Jean Constant

Consultant
Hermay.org
Santa Fe, NM, USA
Often artists use art to abstract their immediate environment. In reaching for mathematics, the most abstract universal expression of human consciousness, I found a limitless source of inspiration that helps me map out and develop a visual discourse in a larger, more familiar cultural context.
The digital technology has expanded greatly the scope and effectiveness of visual expression. It has helped me deepen my interest in exploring abstract concepts and bring to life forms and circumstances that surround us and that the mathematical language has so beautifully mapped out for us.
Unfolding Julia
22x22
Multimedia on canvas
2014
The Julia set is named after the French mathematician Gaston Julia. It consists of values such that an arbitrarily small perturbation can cause drastic changes in the sequence of iterated function values. The image is created by mapping each pixel to a rectangular region of the complex plane and by coloring the point by how fast it diverges to infinity.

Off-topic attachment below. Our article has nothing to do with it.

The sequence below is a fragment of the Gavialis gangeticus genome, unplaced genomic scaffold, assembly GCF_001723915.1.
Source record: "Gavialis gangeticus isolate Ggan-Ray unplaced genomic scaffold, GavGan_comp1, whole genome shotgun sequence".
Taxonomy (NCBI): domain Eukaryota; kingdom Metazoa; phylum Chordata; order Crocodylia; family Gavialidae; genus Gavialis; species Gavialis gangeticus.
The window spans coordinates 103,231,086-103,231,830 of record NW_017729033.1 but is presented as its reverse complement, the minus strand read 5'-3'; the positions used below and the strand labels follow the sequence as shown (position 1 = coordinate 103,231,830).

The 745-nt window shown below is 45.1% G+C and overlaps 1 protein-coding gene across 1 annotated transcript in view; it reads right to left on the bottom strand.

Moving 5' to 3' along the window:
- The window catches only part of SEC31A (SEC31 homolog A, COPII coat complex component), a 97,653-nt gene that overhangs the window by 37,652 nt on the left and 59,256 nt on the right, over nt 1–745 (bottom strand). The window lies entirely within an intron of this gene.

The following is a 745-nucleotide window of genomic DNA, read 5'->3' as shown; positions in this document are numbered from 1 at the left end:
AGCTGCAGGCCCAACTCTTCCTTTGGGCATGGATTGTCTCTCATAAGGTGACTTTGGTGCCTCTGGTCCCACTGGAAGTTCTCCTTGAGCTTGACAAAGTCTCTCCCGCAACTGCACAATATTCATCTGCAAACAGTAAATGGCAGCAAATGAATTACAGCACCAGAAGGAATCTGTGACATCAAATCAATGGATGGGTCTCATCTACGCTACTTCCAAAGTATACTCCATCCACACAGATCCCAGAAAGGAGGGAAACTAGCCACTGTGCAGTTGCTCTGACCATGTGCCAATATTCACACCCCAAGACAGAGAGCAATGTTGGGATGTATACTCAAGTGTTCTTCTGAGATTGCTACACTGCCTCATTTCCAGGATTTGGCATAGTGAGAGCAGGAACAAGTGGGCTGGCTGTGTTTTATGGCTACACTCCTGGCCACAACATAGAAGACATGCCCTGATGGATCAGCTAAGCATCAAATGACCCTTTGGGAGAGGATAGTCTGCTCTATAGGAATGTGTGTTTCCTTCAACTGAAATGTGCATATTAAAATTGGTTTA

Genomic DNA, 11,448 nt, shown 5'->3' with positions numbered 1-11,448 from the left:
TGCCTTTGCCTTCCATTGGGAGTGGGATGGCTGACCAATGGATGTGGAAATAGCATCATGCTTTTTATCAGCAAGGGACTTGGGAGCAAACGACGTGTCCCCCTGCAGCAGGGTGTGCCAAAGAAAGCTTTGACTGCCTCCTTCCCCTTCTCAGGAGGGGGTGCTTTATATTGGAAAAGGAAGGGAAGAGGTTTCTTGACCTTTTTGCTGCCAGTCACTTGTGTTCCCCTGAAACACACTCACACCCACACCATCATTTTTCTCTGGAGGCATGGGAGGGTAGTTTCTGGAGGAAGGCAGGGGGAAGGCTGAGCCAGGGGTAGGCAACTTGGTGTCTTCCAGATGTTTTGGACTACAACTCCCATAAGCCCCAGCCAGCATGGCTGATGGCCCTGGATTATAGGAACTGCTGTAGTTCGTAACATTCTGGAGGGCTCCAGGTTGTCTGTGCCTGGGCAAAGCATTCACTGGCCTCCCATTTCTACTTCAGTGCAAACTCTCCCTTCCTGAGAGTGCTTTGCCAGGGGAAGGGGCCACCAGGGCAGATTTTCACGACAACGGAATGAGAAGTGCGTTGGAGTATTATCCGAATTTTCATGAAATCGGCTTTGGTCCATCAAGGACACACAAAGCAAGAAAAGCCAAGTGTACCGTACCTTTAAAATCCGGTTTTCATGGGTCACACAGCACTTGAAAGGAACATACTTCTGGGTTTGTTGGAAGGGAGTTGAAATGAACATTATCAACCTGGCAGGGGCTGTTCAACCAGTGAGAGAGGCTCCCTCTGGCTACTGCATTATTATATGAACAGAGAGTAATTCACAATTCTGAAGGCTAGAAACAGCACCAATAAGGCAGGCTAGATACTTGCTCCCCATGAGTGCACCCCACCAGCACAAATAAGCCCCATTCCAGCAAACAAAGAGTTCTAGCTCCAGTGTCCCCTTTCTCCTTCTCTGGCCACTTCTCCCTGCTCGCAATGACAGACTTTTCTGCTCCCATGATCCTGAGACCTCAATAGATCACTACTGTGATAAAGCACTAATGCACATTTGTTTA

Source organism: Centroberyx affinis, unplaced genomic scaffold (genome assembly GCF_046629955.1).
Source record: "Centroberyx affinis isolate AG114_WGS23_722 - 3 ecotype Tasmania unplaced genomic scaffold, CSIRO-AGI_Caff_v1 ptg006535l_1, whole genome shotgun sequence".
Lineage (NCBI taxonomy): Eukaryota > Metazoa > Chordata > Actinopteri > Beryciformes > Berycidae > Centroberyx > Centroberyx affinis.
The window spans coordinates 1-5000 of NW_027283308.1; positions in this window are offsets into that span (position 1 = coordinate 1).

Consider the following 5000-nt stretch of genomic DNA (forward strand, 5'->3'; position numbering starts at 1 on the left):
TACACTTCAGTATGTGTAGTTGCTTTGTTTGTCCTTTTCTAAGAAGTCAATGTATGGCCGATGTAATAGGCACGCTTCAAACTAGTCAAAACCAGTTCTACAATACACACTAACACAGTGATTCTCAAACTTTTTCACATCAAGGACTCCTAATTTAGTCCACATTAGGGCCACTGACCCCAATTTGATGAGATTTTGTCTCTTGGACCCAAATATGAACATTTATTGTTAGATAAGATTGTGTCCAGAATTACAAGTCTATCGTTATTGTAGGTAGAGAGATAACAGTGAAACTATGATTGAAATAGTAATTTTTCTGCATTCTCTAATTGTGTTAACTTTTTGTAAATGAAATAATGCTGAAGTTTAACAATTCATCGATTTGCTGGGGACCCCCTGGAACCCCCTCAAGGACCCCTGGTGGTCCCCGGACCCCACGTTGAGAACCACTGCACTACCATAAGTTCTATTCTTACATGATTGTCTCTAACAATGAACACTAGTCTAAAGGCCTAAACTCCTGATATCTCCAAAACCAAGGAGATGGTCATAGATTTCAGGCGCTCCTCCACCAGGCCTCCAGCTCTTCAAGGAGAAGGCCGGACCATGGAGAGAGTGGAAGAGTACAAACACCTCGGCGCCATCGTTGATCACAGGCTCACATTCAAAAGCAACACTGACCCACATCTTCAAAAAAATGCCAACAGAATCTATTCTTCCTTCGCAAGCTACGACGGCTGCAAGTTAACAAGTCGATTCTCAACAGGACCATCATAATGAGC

Boy’s surface variation
22x22
Multimedia on canvas
2014
A Boy's surface is an immersion of the real projective plane in 3-dimensional space. It was discovered by Werner Boy in 1901. This surface is a non-orientable surface for which it is impossible to make a consistent choice of "front" and "back”. For artists, it makes an interesting challenge to translate in visual term such an abstract mathematical concept.
Stochastic art - the “shortest route problem” Multimedia on canvas
22x22
Multimedia on canvas
2014
From the “shortest route problem” model used by Evan L. Porteus to illustrate the recursive method of calculation to solve problems when elements of uncertainty or chance are introduced. In this image (3 different sizes of the same table) the squares represent the decision nodes, the spheres the chance nodes. I slightly enlarged node #21 (or one) to point to the minimum expected distance. A slight additional random after-effect can also be noticed from the juxtaposition of white sphere/black polygons, when moving the eye rapidly across the surface of the composition.